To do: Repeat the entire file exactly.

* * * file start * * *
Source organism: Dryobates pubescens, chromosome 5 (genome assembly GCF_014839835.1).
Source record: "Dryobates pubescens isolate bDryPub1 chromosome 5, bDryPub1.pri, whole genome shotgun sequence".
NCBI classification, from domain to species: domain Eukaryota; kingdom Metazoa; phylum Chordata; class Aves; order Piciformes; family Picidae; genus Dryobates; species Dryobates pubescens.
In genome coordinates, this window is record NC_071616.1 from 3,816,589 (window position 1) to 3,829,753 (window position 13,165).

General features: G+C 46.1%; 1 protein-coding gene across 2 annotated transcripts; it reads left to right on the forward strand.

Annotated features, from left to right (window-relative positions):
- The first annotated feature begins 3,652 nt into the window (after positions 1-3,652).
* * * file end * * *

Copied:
Source organism: Dryobates pubescens, chromosome 5 (genome assembly GCF_014839835.1).
Source record: "Dryobates pubescens isolate bDryPub1 chromosome 5, bDryPub1.pri, whole genome shotgun sequence".
NCBI classification, from domain to species: domain Eukaryota; kingdom Metazoa; phylum Chordata; class Aves; order Piciformes; family Picidae; genus Dryobates; species Dryobates pubescens.
In genome coordinates, this window is record NC_071616.1 from 3,816,589 (window position 1) to 3,829,753 (window position 13,165).

General features: G+C 46.1%; 1 protein-coding gene across 2 annotated transcripts; it reads left to right on the forward strand.

Annotated features, from left to right (window-relative positions):
- The first annotated feature begins 3,652 nt into the window (after positions 1-3,652).